Pause, before you pin the cause

This article first appeared in DNA India on 8th December, 2016.

Our brains have evolved over time to detect threats to our existence by looking for patterns in our environment and extrapolating from those patterns. The reptilian part of our brain still looks for fight or flight responses. Hence, for animals in the wild, the sight of bushes moving could imply that there is a stiff breeze or else a predator waits for its prey. The safer choice for them is to fly to safety even if it is just the wind, since, staying put can lead to their death. Thus, it is safer on the whole to assume causation as opposed to correlation between events.

As humans, while our bigger brains have adapted over time to fine tune these flight or fight responses, we continue to make the same mistakes with regard to attributing causation in the face of simple correlations. What do I mean by that? Think of the number of times when we are in an argument, say regarding the utter silliness in believing that a black cat crossing the road is an ill portent, and someone gives a personal anecdote about how in their case, a black cat had indeed led to their miserable failure in an exam. This is a logical fallacy known as ‘Post hoc, ergo propter hoc’, meaning “after this, therefore because of this”. All of us have done this at some time or the other. However, what gets my goat is the number of times I see similar arguments uttered by journalists and politicians.

A couple of recent examples come to mind. The first story was about fifty odd people dying “because of demonetization”. Just stop to think about it. In a country of 1.2 billion people, you could link fifty odd deaths to anything, even to India’s win over England in a cricket match. However, that wouldn’t make much sense and so it is more expeditious for politicians to use such numbers to bolster their own arguments. The second example was a headline in a leading newspaper this morning that said “26 die, unable to bear grief of separation”, attributing the cause of these deaths to the demise of the Tamil Nadu CM Jayalalithaa. This is again a case of using a simple correlation and transforming that into a cause and effect.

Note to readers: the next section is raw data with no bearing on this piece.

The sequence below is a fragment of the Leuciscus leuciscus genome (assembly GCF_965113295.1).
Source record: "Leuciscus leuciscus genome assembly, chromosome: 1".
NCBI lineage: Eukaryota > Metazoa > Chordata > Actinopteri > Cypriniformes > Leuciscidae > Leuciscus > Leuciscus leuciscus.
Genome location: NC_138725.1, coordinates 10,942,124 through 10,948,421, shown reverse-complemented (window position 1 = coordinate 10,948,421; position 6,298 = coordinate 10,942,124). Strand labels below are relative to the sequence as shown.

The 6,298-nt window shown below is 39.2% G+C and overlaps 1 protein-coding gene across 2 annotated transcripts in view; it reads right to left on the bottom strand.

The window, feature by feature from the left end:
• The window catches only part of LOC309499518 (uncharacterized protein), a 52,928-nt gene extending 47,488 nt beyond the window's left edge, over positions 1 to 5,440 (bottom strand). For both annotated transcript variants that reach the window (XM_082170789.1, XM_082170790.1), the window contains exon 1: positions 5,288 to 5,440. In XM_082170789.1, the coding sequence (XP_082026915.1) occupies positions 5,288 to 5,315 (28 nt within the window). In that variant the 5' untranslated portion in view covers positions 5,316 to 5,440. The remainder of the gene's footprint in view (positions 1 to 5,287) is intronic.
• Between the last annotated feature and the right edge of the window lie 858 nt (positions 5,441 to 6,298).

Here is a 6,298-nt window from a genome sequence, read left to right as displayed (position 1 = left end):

The problem with conflating correlation with causation is that anyone can pull up any number of spurious cause-and-effects using correlations. There is a classic example of an almost perfect correlation between the US spending on science, space and technology and suicides by hanging, strangulation and suffocation. Or that between per capita cheese consumption and the number of people who died by becoming tangled in their bed sheets. The website www.tylervigen.com has a whole list of such spurious correlations.

So next time we see such news items, it would be best to pause and think as to whether these actually are causal relationships or mere correlations.

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